The mechanism underlying the inhibitory effect of proinflammatory mediator treatment appears to be dependent on the synthesis of a peptide/protein in the arterial wall, which in turn dampens the biosynthesis of EDHF in endothelial cells. Indeed, short-term exposure of arteries to proinflammatory mediators failed to attenuate EDHF-mediated relaxations, and inhibition of de novo protein synthesis with cycloheximide fully prevented the inhibitory effect of the proinflammatory mediator treatment. In addition, because the cycloheximide treatment increased EDHF-mediated relaxations in arteries not exposed to proinflammatory mediators, the biosynthesis of EDHF is likely to be constantly subjected to an intrinsic inhibitory effect that requires de novo protein synthesis.
In parallel to the attenuation of endothelium-dependent relaxations, the proinflammatory mediator treatment caused the induction of NOS II in the arterial wall.8 10 The NOS II–derived NO appears to mediate the inhibitory effect of proinflammatory mediators on the biosynthesis of EDHF partly via a cGMP-dependent mechanism, because inhibition of either NOS II expression or activity significantly restored EDHF-mediated relaxations, and the proinflammatory mediator effect was mimicked by the chronic activation of the NO-cGMP effector pathway in endothelium-intact arteries.19 Moreover, because blunted EDHF-mediated responses were still observed in arteries examined 2 hours after the washout of the NO donor, NO may not only directly inhibit EDHF formation19 20 but also probably reduce the level of the EDHF-producing enzyme and/or induce the generation of an endogenous inhibitor. Such an inhibitory effect seems to be effective even in normal arteries, because interruption of the basal release of NO significantly increased EDHF-mediated relaxations in carotid arteries not exposed to proinflammatory mediators. The absence of such an increase in coronary arteries is probably due to the relatively small basal NO release in endothelium-intact coronary arteries,21 which may not be sufficient to affect the biosynthesis of EDHF.
Although the chemical identity of EDHF is still unclear, a number of studies support the hypothesis that EDHF is a cytochrome P450 monooxygenase–derived metabolite of arachidonic acid in the coronary microcirculation and macrocirculation as well as in rabbit carotid arteries but not in the guinea pig carotid and rat hepatic artery.2 3 4 5 6 22 23 Endothelial cells are capable of metabolizing arachidonic acid via the cytochrome P450 monooxygenase pathway to 4 major epoxyeicosatrienoic acids (5,6-EET, 8,9-EET, 11,12-EET, and 14,15-EET) that have been shown to elicit both hyperpolarization and relaxation of vascular SMCs.4 5 Thus, cytochrome P450 monooxygenases are a potential target for the inhibitory effect of the proinflammatory mediator treatment on the biosynthesis of EDHF. Consistent with such a hypothesis, chronic exposure of cultured endothelial cells to proinflammatory mediators decreased cytochrome P450 dealkylase activity that was coincident with NOS II expression and was mimicked by NO donors. Because inhibition of NOS partially but significantly prevented the proinflammatory mediator effect, the induced formation of NO, as well as other mechanisms, seems to be implicated. Such an inhibitory effect of NO could reflect a direct inhibition of the heme-containing cytochrome P450 monooxygenases24 but also a downregulation of their protein level.25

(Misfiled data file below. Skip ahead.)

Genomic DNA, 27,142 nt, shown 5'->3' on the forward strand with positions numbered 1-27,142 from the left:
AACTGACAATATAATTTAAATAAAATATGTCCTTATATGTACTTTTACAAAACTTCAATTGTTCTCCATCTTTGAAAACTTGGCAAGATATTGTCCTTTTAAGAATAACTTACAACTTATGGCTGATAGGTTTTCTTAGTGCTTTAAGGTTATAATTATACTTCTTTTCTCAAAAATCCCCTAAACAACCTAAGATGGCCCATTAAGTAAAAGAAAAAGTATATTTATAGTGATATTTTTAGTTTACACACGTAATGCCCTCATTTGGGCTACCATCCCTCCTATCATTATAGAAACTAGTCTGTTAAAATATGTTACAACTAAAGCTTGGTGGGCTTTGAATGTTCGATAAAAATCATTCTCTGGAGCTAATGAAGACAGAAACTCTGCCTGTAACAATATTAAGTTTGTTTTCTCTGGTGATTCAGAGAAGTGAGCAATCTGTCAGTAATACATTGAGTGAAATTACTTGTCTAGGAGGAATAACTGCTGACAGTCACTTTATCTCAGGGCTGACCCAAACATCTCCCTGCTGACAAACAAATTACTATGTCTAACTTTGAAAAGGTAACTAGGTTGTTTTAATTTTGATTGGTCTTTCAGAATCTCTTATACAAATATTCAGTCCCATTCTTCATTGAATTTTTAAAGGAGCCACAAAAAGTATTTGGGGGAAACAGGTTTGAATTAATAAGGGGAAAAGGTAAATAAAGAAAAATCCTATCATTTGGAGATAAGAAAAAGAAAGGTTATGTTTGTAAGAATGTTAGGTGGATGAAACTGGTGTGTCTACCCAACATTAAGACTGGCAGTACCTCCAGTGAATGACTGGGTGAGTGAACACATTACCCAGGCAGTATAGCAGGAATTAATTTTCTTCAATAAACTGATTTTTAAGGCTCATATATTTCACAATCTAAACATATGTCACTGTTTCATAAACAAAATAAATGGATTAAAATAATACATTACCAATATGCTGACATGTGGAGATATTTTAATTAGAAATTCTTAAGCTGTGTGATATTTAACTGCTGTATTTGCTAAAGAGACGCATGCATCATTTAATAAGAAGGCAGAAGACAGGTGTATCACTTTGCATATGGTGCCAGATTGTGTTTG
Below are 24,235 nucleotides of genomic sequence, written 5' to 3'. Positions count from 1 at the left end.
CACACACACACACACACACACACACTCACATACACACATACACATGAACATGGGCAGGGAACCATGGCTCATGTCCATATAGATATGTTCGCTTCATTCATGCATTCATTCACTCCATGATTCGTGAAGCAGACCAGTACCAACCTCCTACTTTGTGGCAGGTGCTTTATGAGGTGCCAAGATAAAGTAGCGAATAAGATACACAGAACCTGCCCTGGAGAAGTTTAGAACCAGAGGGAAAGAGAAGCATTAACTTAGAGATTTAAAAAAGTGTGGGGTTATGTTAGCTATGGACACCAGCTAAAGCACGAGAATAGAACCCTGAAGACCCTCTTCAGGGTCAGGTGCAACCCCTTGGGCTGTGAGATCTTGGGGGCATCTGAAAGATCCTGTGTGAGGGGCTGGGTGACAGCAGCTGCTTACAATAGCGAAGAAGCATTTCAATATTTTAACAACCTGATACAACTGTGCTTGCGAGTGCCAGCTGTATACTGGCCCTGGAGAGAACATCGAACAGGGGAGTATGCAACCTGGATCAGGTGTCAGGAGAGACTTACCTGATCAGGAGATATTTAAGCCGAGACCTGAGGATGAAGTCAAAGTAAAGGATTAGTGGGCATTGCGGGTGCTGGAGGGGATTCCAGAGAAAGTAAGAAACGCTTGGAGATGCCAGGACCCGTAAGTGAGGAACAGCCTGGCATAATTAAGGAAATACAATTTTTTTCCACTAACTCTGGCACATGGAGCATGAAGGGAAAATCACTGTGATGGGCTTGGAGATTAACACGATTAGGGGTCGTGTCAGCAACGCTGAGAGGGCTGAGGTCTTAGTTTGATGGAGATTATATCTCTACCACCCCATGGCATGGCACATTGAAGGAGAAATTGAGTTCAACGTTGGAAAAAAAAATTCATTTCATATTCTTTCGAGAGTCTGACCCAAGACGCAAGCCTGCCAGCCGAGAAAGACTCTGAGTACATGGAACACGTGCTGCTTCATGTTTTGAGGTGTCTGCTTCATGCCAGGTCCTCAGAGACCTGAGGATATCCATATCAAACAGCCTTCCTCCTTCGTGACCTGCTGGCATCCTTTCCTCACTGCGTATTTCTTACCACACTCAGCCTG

In conclusion, proinflammatory mediators cause a chronic attenuation of EDHF-mediated relaxation via a decreased formation of this hyperpolarizing factor. This attenuation is coincident with the expression of NOS II in the arterial wall and appears to be due to a downregulation of the EDHF-forming enzyme, partly by the induced formation of NO. Such a mechanism may contribute to the development of endothelial dysfunction in pathological states such as sepsis and atherosclerosis.
This study was supported by grants from the Deutsche Forschungsgemeinschaft (Schi 389/2-3 and Po 521/1).
Reprint requests to V.B. Schini-Kerth, PhD, Institut für Kardiovaskuläre Physiologie, Klinikum der J.W.G.-Universität, Theodor-Stern-Kai-7, D-60590 Frankfurt/Main, Germany.
- Received September 16, 1998.
- Revision received November 18, 1998.
- Accepted December 7, 1998.
- Copyright © 1999 by American Heart Association